Foundational Doctrines and Techniques of International Legal Argumentation
Elgar International Law series
Chapter 6: Methodology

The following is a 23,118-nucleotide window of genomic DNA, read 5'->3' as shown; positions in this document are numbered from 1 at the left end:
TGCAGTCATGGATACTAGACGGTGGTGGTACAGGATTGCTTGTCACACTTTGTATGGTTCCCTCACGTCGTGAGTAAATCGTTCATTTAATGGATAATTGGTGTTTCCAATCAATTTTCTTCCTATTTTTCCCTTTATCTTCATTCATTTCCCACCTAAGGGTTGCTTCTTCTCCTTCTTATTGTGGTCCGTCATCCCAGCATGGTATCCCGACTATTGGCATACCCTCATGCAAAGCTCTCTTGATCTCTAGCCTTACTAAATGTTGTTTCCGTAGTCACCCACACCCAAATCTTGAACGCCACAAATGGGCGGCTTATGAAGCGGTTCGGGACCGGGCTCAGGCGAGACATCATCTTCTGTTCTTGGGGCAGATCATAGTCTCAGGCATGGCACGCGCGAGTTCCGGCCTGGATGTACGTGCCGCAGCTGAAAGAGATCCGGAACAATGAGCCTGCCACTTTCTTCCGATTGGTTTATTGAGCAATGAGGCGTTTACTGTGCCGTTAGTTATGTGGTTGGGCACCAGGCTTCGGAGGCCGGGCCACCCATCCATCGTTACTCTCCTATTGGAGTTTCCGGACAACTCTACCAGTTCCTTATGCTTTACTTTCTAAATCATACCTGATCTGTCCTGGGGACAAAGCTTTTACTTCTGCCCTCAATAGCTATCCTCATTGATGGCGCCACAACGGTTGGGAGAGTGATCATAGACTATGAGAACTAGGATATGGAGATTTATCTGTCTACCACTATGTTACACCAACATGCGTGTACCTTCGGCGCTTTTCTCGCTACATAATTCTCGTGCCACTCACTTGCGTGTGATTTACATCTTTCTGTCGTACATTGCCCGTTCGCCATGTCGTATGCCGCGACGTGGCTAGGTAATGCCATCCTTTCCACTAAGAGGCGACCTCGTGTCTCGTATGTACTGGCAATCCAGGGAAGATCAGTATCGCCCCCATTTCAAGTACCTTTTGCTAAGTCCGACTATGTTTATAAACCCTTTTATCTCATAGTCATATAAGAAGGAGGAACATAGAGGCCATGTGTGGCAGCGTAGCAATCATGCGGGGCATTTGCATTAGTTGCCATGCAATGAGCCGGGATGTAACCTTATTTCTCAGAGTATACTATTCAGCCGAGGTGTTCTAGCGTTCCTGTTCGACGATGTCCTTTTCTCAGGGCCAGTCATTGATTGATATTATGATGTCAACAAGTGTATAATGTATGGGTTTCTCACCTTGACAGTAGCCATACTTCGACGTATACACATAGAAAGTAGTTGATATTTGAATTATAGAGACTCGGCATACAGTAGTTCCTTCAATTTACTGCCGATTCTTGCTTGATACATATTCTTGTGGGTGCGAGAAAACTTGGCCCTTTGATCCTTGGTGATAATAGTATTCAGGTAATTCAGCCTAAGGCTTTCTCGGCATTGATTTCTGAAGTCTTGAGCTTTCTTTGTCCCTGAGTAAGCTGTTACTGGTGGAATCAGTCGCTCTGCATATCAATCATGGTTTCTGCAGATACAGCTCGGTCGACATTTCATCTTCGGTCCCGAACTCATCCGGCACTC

This chapter is premised on the idea that methodological choices are most conducive to the persuasiveness of legal arguments and thus play a very central role in the social validation thereof. After formulating some general considerations on the relationship between theory and methodology as well as the social constraints on methodological choices (I), this chapter offers a handful of critical observations on methodological debates in contemporary legal studies (II). The following sections discuss the relation between methodology and theory as well as the concept of the methodological package (1), the freedom to choose, customize and use methodological packages (2), the social constraints on methodological choices (3) and the possibility to evaluate methodological choices from a functional and social perspective (4). The following observations are premised on the idea that it is vain to seek to distinguish legal methods and theories of law, for none is really independent from the other. Theories of (international) law come with certain methodological moves while the various sets of legal methods found in the literature and the practice imply and presuppose certain choices in terms of theory of law. Said differently, the choice for a given concept of (international) law involves the adoption of certain investigative and conceptual methods while the choice for certain methods can only be evaluated within the framework of certain theories of law. This means that the theories of law and methodology cannot be estranged from one another and, thus, cannot be thought about and discussed separately.
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